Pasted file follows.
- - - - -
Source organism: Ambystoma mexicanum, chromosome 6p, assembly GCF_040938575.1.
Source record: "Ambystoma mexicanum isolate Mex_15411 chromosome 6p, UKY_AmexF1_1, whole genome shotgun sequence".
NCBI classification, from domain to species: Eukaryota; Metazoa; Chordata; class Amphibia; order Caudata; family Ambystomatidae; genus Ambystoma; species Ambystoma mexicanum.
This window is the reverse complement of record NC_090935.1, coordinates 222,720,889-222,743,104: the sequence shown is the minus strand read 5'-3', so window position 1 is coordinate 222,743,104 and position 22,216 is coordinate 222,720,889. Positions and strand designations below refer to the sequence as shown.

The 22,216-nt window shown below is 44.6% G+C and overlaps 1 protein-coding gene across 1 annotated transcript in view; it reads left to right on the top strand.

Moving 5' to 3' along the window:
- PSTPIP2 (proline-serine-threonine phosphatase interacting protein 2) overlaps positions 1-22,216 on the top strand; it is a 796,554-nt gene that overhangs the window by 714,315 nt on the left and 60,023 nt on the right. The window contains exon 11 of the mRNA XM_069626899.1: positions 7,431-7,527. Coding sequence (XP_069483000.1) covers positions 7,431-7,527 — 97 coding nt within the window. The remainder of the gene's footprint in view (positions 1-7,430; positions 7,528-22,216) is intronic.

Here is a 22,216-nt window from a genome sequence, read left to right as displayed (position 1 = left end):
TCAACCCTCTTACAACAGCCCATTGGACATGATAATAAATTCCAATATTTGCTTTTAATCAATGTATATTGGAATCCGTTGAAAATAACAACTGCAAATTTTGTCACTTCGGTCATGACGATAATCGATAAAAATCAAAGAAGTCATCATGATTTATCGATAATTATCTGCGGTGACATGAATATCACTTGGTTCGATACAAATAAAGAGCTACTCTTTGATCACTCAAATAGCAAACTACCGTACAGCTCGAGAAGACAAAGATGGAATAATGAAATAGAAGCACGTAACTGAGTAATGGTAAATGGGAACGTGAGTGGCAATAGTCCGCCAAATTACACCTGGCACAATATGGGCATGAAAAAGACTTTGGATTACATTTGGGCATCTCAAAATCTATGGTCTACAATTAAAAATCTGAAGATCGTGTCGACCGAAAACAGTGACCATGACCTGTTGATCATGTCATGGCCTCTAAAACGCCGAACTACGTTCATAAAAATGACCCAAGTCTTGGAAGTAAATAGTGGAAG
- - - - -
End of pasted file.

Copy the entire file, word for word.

Source organism: Ambystoma mexicanum, chromosome 6p, assembly GCF_040938575.1.
Source record: "Ambystoma mexicanum isolate Mex_15411 chromosome 6p, UKY_AmexF1_1, whole genome shotgun sequence".
NCBI classification, from domain to species: Eukaryota; Metazoa; Chordata; class Amphibia; order Caudata; family Ambystomatidae; genus Ambystoma; species Ambystoma mexicanum.
This window is the reverse complement of record NC_090935.1, coordinates 222,720,889-222,743,104: the sequence shown is the minus strand read 5'-3', so window position 1 is coordinate 222,743,104 and position 22,216 is coordinate 222,720,889. Positions and strand designations below refer to the sequence as shown.

The 22,216-nt window shown below is 44.6% G+C and overlaps 1 protein-coding gene across 1 annotated transcript in view; it reads left to right on the top strand.

Moving 5' to 3' along the window:
- PSTPIP2 (proline-serine-threonine phosphatase interacting protein 2) overlaps positions 1-22,216 on the top strand; it is a 796,554-nt gene that overhangs the window by 714,315 nt on the left and 60,023 nt on the right. The window contains exon 11 of the mRNA XM_069626899.1: positions 7,431-7,527. Coding sequence (XP_069483000.1) covers positions 7,431-7,527 — 97 coding nt within the window. The remainder of the gene's footprint in view (positions 1-7,430; positions 7,528-22,216) is intronic.

Here is a 22,216-nt window from a genome sequence, read left to right as displayed (position 1 = left end):
TCAACCCTCTTACAACAGCCCATTGGACATGATAATAAATTCCAATATTTGCTTTTAATCAATGTATATTGGAATCCGTTGAAAATAACAACTGCAAATTTTGTCACTTCGGTCATGACGATAATCGATAAAAATCAAAGAAGTCATCATGATTTATCGATAATTATCTGCGGTGACATGAATATCACTTGGTTCGATACAAATAAAGAGCTACTCTTTGATCACTCAAATAGCAAACTACCGTACAGCTCGAGAAGACAAAGATGGAATAATGAAATAGAAGCACGTAACTGAGTAATGGTAAATGGGAACGTGAGTGGCAATAGTCCGCCAAATTACACCTGGCACAATATGGGCATGAAAAAGACTTTGGATTACATTTGGGCATCTCAAAATCTATGGTCTACAATTAAAAATCTGAAGATCGTGTCGACCGAAAACAGTGACCATGACCTGTTGATCATGTCATGGCCTCTAAAACGCCGAACTACGTTCATAAAAATGACCCAAGTCTTGGAAGTAAATAGTGGAAG